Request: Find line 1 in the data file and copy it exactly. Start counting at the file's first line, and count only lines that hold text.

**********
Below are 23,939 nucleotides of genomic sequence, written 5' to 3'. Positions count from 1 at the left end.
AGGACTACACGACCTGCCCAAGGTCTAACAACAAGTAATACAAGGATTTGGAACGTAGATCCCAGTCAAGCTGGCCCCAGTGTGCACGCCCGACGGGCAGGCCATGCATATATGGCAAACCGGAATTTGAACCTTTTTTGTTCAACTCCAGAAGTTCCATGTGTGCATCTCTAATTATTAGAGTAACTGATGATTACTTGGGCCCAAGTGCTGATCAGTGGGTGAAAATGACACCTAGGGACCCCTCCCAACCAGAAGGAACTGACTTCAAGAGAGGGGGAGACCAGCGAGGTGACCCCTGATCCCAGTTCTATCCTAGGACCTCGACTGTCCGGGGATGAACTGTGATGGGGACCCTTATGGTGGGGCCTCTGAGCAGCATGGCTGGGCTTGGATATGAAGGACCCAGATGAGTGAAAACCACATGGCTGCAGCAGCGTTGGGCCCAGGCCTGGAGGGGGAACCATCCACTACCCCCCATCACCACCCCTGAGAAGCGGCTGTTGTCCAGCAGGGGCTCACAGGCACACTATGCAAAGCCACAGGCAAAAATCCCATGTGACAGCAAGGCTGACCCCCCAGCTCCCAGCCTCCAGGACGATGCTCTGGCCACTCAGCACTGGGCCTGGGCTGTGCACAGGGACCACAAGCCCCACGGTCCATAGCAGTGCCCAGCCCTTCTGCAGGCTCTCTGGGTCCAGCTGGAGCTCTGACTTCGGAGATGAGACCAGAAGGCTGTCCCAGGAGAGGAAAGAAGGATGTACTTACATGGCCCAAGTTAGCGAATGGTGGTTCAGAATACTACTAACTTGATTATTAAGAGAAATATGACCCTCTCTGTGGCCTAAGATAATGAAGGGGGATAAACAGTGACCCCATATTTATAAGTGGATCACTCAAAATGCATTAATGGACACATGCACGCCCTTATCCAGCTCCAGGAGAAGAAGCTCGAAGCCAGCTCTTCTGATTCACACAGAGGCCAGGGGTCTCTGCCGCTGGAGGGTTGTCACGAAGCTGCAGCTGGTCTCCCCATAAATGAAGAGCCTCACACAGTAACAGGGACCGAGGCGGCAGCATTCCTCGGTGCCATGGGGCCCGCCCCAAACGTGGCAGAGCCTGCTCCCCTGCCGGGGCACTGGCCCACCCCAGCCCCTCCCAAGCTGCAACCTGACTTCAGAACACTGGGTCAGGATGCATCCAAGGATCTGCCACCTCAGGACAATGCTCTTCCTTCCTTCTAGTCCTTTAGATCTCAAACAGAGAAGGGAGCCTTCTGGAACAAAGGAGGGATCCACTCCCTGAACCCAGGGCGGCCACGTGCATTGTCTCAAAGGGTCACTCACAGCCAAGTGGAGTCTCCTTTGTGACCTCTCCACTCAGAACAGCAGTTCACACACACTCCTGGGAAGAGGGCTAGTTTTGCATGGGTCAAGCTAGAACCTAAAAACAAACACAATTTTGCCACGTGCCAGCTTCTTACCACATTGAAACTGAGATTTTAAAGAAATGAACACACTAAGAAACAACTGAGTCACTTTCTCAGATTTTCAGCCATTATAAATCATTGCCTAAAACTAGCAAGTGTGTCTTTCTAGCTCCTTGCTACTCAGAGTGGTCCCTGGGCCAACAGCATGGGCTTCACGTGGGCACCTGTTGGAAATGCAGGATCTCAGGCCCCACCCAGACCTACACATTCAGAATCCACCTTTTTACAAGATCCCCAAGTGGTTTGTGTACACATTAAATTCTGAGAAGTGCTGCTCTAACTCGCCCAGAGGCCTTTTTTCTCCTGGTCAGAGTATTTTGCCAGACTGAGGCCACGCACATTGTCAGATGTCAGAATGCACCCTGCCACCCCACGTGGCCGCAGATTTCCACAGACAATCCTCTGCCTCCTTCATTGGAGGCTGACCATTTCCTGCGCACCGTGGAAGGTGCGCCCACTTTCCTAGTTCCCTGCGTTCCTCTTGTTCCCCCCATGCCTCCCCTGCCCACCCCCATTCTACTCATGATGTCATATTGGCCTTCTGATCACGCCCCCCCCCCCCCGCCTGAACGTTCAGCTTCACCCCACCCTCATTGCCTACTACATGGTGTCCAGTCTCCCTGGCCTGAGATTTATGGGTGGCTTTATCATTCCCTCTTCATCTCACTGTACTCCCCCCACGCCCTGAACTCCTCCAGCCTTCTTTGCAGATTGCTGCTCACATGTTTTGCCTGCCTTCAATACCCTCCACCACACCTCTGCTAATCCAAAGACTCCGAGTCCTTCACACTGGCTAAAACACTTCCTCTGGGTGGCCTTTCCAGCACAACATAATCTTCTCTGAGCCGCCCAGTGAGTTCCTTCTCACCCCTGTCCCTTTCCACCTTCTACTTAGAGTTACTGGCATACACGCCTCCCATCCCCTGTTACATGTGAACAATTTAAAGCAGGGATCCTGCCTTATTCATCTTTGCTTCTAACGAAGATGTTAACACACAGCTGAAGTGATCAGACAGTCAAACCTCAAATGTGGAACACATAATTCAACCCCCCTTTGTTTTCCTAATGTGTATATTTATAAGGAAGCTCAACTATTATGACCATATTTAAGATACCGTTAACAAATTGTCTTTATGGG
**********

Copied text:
Below are 23,939 nucleotides of genomic sequence, written 5' to 3'. Positions count from 1 at the left end.